The differences between the movies and the original work are perhaps not significant but the book is naturally more illustrative to the characters. Mr. Wickham is even slimier than his onscreen presence shows, Mr. Collins is a phenomenal, pompous and amazingly irritating pain in the ass.  Mrs. Bennet is truly an embarrassment to her offspring. Her antics are mortifying and she has a cold disregard to Elizabeth that is not shown often in a film adaption. She never ceased her ambition to have her daughters favorably married. Whatever true care she felt for each of them was very much overshadowed by her need to see her daughters settled with men of high fortunes. It was embarrassing.

There is only one section that felt tiresome eventually. The section where Lydia runs of with Wickham is pivotal in the romance of Elizabeth and Darcy, but it really took an extraordinary amount of pages to get through. The conclusion of Pride and Prejudice is the most delightful British ending you can hope for. Feelings are expressed in the utmost British way – please tell me they are still like this! – and the overpowering sweetness of Darcy’s happiness when Elizabeth expresses her love and admiration is lovely. I really did enjoy how sweet he became eventually when he was around her, and that the strength of his feelings could make him do such introspection and radical personal change.

The theme of the book is clear the very descriptive title, but there are also themes of family, learning to look deeper into a person and not expressing yourself in anger – Elizabeth’s family had quite the shock when she professed to love the man she had been so against the majority of the time she’d known him.

Pride and Prejudice really isn’t a quick and easy read, and it takes time to get yourself acquainted with the author’s writing. It is high English, and it was a good exercise for me as a predominantly Afrikaans speaking person to read through it. You also really need to be in the mood to read this book, it isn’t going to be pleasing or successful if you want a fast read.

I am giving this a 9.5/10. It is a very high rating, yes, but I found it very deserving of the classic cult status and many adaptions it has gone through. I really enjoyed it so much! One of my favorite books this year!

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Watched, Read, Loved: April 2017

April is the best month for South-Africa. Seriously – we have so many public holidays people are actually nice to each other. I took off a chunk of time as well, and it did me the world of good. I actually got some sleep in, saw my bestie and watched some amazing films. Without further ado, here is my rundown of April 2017.

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Movies:

BEauty poster

Beauty and the Beast (2017): The painful excitement that came when I heard they were doing a live animation of my favorite Disney classic was excruciating. Would it work? Would it fail? The QUESTIONS that plagued me.Additionally, B&B was released in South-Africa later than the rest of the world because of South-Africaitis, and there were conflicting reports to be read. Anyway, grabbing popcorn and sitting down to see this was really wonderful. I liked it, and will watch it again. I had Gaston stuck in my head for a week. I better not hear that tune soon.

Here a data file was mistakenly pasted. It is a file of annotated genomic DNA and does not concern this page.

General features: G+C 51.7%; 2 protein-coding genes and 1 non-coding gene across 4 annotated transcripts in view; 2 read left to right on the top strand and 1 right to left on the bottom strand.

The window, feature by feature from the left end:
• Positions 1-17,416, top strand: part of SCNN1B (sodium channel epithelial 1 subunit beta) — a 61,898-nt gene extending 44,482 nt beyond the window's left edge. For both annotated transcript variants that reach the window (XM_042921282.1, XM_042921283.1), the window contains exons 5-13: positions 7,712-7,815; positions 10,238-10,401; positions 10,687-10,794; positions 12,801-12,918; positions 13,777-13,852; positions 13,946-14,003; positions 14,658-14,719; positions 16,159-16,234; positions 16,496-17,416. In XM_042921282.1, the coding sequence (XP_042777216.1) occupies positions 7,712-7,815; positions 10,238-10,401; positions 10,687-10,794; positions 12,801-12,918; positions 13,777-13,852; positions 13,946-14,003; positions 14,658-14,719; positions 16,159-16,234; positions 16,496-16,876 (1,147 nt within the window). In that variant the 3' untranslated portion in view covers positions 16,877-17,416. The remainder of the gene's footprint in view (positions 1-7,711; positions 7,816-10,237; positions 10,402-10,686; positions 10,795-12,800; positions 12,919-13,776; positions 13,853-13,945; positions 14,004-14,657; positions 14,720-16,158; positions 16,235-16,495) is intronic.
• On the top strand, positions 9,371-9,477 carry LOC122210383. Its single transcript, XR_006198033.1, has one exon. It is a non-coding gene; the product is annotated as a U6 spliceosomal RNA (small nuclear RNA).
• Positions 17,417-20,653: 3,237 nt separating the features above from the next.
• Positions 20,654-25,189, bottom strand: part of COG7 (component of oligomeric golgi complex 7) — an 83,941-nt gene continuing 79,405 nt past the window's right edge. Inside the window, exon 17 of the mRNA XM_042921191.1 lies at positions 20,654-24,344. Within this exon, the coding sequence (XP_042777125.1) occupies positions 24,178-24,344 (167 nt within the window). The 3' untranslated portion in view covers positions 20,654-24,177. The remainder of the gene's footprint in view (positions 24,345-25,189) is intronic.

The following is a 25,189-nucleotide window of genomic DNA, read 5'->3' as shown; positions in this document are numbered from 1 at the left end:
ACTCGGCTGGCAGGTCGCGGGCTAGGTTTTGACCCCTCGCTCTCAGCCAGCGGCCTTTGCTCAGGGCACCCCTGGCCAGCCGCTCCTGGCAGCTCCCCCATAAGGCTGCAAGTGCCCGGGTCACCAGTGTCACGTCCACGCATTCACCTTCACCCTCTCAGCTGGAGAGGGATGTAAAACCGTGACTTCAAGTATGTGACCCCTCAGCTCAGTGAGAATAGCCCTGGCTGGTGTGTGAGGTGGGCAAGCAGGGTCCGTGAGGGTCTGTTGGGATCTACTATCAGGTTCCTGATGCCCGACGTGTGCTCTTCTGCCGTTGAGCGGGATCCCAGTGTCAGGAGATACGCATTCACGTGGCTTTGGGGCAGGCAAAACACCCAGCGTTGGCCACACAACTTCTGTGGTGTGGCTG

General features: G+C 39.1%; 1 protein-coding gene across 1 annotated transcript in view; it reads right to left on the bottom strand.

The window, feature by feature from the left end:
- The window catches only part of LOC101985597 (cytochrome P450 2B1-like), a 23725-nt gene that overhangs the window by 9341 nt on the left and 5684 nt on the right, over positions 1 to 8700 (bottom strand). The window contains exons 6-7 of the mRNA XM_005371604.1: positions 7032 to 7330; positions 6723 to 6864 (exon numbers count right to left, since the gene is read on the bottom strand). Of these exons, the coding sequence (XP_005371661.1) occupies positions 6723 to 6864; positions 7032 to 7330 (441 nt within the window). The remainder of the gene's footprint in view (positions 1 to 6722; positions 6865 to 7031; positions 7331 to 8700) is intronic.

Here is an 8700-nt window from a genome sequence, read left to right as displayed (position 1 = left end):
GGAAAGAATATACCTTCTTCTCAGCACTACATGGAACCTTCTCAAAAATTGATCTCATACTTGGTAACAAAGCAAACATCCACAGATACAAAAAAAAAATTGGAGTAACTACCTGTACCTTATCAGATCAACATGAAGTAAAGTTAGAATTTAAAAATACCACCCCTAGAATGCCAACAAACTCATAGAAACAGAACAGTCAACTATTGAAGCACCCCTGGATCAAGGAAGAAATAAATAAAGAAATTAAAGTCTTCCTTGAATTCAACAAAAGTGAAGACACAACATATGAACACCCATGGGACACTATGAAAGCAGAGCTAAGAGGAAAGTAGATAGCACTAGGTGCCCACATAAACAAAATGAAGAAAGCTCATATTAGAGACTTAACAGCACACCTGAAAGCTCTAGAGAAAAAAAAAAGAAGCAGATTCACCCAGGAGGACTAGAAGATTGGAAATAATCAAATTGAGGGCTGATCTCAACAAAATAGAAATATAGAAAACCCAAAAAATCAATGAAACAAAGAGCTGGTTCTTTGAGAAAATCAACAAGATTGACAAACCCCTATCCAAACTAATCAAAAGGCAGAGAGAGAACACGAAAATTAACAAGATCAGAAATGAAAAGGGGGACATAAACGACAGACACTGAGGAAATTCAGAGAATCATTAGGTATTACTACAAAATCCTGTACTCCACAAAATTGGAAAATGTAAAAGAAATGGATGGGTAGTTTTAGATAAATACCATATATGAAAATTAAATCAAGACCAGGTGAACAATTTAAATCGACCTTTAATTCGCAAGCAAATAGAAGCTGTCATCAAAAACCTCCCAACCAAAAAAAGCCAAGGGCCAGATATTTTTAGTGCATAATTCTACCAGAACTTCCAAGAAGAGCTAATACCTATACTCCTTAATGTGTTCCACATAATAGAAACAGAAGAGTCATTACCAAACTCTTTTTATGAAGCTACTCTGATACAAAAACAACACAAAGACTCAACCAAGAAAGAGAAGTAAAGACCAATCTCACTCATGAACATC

One day

One Day (2011): HATED IT.

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Basic Instinct(1992): This is part of my Blindspot 2017 series. This year I am doing remarkably well with it, because Zoë and I watched a bunch of them in December because #besties. Basic Instinct is next on the list and quite the shocker. OMFG my poor eyes.I might never recover.

Anywhere but home (2008): I thought this comedy was quite funny the second time around (I know I’ve seen this before but I can barely remember it). It’s also titled “Four Christmases”. I’ve never understood exactly why some movies get two titles. Anyway, if you can believe that someone like Reese Witherspoon would end up with someone like Vince Vaughn, you can get through the movie. It has some funny moments, and sure they are the typical things you’d expect, but they are funny regardless.

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Twilight: New Moon (2009): I’ve been meaning to blog about Twilight as a set for ages now. I did Twilight (2008) easily, but had a couple of months delay by what succeeds it. New Moon is the most insufferable – both book and movie – but I sat through it eventually.

Eclipse

Twilight: Eclipse (2010): Eclipse is a strong successor and definitely superior to the ghastly New Moon. Edward is still an obsessive stalker, Bella is still pathetic, R. Patz and Kristen Stewart still can’t act. But decisively better than the infuriating New Moon.

Safe Haven (2013): The casting for Nicholas Sparks film is never specified for acting abilities. I guess the author/filmmaker knows his audience too well, and knows if he provides enough pretty people the film will be acceptable to his fans. He’s not wrong. I enjoyed Safe Haven and the acting is really better than the acting in The Lucky One. The kids were cute and the story was okay.

Hes-Just-Not-That-Into-You-2009

He’s just not that into you (2009): I always enjoy watching HJNTIY. My brother-in-law did not appreciate us making him watch it though, telling me that it is not also a guy-friendly film as I initially thought.

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Warm Bodies (2013): I just love this film. Nicholas Hoult is a zombie, and when he eats the brains ofTeresa Palmer’s boyfriend, he starts seeing some memories and slowly returns to human form. The cast, led by Hoult, are all quite charming and for a story that shouldn’t work it works really well.